a plurality of P+ regions disposed between exposed portions of the N- region, with the other electrode disposed on the P+ regions and exposed portions of the N- region between the plurality of P+ regions.
23. A circuit comprising a transistor having a first terminal coupled to a first voltage source and second terminal connected coupled to a second voltage source, an inductive load coupled to the first terminal of the transistor and a snubber circuit coupled to the first and second terminals, said snubber circuit comprising:
a capacitor with first and second capacitor terminals, the first capacitor terminal coupled to the first terminal of the transistor;
one electrode coupled to the second capacitor terminal;
another electrode coupled to the second terminal of the transistor;
an P+ region disposed on the other electrode;
an P- region disposed on the P+ region;
a plurality of N+ regions disposed between exposed portions of the P- region, with the one electrode disposed on the N+ regions and exposed portions of the P- region between the plurality of N+ regions.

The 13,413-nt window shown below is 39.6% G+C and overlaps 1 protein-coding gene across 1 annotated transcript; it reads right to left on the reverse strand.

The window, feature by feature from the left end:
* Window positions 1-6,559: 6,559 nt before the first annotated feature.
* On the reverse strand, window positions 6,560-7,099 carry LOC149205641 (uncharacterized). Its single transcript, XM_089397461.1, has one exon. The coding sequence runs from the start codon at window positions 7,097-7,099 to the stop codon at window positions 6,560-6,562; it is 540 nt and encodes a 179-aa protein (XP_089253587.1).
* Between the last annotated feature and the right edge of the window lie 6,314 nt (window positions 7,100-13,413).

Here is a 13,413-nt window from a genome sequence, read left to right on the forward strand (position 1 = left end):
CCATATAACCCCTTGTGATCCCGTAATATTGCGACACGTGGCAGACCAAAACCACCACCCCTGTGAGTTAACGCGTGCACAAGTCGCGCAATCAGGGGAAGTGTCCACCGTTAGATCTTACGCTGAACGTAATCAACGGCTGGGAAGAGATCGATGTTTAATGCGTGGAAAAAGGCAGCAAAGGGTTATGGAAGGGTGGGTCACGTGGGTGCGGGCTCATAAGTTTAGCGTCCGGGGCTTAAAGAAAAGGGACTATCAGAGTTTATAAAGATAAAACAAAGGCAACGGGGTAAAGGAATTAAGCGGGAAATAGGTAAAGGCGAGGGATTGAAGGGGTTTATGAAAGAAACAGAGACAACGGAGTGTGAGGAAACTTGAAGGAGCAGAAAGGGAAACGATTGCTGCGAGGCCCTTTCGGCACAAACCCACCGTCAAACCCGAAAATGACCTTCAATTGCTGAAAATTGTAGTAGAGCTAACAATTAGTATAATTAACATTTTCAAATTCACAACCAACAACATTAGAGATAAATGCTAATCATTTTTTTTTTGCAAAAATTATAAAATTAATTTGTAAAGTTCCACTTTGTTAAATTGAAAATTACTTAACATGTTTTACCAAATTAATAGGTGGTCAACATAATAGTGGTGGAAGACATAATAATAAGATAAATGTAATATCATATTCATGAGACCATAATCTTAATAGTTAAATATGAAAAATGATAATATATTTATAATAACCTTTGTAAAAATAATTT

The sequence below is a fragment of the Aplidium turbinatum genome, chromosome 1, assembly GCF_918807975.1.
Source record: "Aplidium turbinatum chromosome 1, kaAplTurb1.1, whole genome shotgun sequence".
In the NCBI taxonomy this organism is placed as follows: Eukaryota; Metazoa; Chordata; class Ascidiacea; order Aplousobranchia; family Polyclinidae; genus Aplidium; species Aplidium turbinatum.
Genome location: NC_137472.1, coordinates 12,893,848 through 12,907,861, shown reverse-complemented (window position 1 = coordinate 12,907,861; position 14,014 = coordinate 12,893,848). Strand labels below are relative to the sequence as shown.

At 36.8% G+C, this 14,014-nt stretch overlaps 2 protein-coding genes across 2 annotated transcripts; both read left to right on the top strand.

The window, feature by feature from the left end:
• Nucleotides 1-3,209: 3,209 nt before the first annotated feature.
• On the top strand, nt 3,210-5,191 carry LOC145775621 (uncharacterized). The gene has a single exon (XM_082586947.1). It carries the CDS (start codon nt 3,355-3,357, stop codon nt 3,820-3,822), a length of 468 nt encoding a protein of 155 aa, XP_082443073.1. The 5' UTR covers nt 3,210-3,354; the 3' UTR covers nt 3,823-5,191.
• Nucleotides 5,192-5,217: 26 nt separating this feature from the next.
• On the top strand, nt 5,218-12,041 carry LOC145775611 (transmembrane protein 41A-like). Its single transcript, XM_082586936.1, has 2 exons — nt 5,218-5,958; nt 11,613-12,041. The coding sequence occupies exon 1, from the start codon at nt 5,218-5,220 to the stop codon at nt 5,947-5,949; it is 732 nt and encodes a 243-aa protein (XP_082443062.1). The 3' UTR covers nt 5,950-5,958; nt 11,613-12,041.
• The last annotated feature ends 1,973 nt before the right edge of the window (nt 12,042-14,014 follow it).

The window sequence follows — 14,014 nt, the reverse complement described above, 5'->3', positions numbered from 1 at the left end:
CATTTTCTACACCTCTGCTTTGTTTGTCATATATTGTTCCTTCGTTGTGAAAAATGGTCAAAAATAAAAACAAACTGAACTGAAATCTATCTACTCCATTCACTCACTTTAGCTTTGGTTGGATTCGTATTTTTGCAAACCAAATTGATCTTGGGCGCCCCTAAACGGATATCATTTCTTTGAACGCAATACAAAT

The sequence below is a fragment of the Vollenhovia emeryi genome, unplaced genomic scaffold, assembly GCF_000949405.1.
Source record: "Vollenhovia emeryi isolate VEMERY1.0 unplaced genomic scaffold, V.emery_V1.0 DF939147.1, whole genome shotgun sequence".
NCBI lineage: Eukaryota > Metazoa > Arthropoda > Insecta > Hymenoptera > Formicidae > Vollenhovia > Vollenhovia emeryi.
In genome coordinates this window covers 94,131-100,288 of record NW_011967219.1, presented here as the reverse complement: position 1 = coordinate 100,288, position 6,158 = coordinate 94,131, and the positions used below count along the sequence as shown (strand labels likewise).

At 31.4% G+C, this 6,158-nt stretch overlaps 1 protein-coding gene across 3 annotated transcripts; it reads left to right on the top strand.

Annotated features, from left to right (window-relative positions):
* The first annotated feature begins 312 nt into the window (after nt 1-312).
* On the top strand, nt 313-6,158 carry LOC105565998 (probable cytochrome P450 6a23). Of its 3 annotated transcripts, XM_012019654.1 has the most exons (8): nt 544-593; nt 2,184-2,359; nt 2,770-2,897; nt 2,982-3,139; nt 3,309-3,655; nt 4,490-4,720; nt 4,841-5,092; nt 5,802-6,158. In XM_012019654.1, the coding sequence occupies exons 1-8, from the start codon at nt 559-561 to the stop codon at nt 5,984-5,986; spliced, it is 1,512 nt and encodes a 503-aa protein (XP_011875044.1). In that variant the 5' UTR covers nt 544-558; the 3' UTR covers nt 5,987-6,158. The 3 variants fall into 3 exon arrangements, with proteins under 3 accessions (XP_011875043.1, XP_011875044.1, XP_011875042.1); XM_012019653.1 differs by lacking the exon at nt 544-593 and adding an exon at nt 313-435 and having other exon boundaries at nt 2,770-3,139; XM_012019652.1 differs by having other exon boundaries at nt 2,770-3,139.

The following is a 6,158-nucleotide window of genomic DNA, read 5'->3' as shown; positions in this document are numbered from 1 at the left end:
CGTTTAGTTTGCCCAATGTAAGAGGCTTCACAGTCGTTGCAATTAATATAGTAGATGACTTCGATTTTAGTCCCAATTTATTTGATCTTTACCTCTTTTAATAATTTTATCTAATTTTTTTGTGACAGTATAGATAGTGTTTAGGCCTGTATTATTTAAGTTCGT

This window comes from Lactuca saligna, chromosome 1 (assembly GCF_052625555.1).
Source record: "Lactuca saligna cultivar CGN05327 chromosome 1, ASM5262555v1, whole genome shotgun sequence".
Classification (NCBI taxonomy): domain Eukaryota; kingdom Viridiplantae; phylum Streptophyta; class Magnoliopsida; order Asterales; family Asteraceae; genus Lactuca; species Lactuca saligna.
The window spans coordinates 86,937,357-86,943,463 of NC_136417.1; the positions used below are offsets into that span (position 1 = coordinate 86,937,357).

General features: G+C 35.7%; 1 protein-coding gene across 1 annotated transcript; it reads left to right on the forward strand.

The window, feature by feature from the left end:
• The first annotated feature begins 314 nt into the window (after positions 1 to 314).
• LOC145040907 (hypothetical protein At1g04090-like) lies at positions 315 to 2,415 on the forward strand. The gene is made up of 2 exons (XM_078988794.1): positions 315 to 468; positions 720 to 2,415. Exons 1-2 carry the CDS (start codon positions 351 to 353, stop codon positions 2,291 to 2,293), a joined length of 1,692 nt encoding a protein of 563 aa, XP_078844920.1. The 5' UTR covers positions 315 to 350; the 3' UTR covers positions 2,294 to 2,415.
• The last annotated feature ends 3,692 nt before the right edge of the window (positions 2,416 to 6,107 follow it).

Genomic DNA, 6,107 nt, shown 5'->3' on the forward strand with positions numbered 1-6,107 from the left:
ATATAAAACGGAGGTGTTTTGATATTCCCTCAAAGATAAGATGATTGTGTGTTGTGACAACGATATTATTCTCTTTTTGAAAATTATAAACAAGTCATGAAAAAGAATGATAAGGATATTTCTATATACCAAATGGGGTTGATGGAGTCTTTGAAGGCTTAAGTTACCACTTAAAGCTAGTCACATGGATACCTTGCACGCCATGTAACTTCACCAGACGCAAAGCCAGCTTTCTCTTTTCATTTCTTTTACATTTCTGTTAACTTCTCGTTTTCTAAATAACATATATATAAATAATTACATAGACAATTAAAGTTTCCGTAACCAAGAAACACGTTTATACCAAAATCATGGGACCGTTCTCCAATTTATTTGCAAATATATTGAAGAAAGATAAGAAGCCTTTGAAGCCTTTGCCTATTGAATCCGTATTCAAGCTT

24. A circuit comprising a transistor having a first terminal coupled to a first voltage source and second terminal connected coupled to a second voltage source, an inductive load coupled to the first terminal of the transistor and a snubber circuit coupled to the first and second terminals, said snubber circuit comprising:
a capacitor with first and second capacitor terminals, the first capacitor terminal coupled to the first terminal of the transistor;
one electrode coupled to the second capacitor terminal;
another electrode coupled to the second terminal of the transistor;
an P+ region disposed on the other electrode;
an P- region disposed on the P+ region;
a plurality of N+ regions disposed between exposed portions of the P- region, with the one electrode disposed on the N+ regions and exposed portions of the P- region between the plurality of N+ regions.
Description
FIELD OF THE INVENTION

This invention relates generally to a snubber circuit and, more particularly, to an asymmetric snubber resistor for a snubber circuit.

BACKGROUND OF THE INVENTION